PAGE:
The Humanitarian Action Challenge kicked off in October. The initiative aims to break new ground by forging multi-disciplinary collaboration for peace, justice, and humanitarian action. We checked in with program facilitators Dan McClure, Joe Guay and Thomas Baar to hear about their experience so far.
The Humanitarian Action Challenge hopes to increase the impact of innovation in humanitarian aid by carefully facilitating the prototyping process of the six winning teams that were announced early September. Dan McClure, Joseph Guay and Thomas Baar joined hands to ensure smooth running of the process.
Popular thinking about innovation tells us that failure is fine – the faster, the better. Dan McClure assesses, “Moving quickly is certainly good, but what really matters is learning quickly and responding well”.
He continues, “That’s what the teams are doing really well. Their thinking remains flexible and inquisitive even as they wrestle with really difficult challenges in humanitarian aid.”
The Humanitarian Action Challenge explicitly backs away from more common solution-driven innovation. “This program represents a significant shift away from solution-driven innovation to really ground the work in problem exploration and context,” Joseph Guay emphasizes.
Thomas Baar stresses, “In innovation, we often focus on new technologies or opportunities. However, instead of starting innovation processes by focusing on foreseen solutions, it is critical to first develop a profound understanding of the actual challenges that need to be addressed. Only on this basis, we can understand whether the foreseen opportunities could actually be of relevance and fit for purpose”.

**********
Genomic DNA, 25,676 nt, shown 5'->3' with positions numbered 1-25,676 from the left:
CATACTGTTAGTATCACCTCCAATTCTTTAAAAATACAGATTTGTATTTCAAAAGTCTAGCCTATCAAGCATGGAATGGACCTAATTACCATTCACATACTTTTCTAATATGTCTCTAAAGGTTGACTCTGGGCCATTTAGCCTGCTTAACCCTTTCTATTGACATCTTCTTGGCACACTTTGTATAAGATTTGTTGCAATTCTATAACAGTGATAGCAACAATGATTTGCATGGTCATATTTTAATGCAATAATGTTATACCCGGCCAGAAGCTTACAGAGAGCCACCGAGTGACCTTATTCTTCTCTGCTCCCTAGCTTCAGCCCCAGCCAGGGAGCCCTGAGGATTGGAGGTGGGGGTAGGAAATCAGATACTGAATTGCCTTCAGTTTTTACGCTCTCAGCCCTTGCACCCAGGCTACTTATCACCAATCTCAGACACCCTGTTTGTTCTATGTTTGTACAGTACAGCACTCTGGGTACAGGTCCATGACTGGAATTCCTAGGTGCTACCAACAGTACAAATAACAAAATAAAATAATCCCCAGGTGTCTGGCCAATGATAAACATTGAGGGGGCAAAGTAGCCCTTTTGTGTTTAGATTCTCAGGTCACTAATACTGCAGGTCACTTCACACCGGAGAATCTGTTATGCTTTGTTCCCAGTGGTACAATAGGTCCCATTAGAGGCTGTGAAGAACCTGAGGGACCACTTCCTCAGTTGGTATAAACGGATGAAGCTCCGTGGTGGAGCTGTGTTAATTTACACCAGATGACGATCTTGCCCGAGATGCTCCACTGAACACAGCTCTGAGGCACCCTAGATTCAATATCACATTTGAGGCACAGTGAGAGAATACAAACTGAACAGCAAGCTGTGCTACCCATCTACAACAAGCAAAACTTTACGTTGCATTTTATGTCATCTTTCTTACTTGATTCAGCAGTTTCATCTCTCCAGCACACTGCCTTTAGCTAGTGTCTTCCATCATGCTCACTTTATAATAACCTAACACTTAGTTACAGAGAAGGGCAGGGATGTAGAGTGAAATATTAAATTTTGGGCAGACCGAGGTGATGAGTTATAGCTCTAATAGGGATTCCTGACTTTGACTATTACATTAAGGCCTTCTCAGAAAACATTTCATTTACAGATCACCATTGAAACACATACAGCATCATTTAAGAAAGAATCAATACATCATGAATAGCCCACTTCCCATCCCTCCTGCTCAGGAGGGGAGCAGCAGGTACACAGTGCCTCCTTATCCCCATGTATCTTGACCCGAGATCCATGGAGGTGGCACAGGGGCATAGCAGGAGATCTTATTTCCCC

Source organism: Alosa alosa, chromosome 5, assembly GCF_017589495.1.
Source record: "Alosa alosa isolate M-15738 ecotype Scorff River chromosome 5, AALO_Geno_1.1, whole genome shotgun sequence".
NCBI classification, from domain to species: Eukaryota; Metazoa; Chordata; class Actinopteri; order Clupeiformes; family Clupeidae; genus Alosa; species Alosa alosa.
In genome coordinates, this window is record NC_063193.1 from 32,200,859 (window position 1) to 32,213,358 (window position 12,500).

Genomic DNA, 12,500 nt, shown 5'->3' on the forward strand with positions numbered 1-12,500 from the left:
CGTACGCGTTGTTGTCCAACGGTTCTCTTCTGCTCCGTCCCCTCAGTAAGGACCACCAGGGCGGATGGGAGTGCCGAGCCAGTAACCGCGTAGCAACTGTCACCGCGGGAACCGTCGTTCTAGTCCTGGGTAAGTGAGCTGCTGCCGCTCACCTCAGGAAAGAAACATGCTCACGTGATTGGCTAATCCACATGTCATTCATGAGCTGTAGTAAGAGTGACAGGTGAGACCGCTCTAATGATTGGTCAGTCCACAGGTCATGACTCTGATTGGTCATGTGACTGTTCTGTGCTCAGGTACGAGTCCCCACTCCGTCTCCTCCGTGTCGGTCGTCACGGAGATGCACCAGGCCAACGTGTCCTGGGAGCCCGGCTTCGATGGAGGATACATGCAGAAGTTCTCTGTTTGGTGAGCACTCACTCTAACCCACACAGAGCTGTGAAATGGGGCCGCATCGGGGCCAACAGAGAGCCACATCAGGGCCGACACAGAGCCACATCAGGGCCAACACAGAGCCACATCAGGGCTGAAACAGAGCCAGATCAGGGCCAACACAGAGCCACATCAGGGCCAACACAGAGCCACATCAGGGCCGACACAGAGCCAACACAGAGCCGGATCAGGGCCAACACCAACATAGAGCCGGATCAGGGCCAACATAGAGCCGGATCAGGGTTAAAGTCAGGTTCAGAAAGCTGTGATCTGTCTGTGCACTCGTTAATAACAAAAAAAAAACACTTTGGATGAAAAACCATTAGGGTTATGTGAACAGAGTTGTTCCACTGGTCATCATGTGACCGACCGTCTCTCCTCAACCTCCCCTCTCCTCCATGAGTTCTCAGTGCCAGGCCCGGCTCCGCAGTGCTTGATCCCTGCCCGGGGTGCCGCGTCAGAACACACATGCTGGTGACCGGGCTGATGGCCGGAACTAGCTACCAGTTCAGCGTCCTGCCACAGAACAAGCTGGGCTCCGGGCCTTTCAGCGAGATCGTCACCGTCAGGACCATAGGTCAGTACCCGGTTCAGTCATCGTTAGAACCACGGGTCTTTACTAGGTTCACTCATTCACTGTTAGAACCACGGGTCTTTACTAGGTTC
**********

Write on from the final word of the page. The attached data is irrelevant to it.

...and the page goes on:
“The workshop stood out as teams were open in engaging in this process,” Thomas says. “Instead of taking their proposed solutions as their starting point, they were all open to reassess their challenge and reflect on which approach to take.”
He continues, “This was both demonstrated in the ways in which people critically reflected on their own ideas and constructively engaged with each other’s projects. This led many teams to revise their initial ideas”.
Dan says, “Most innovators want to jump to their solution. That’s where the fun is for them. This group stands out for their willingness to step back and look at the roots of the problems they are trying to solve”.
He adds, “The diversity of intellect and perspective enabled teams to vigorously push and pull on ideas, debating each other’s visions for complex solutions. The program really leveraged its diversity”.
He concludes, “Do you realize how great it is to be in a room where twenty people are working to solve really hard problems that really do matter?”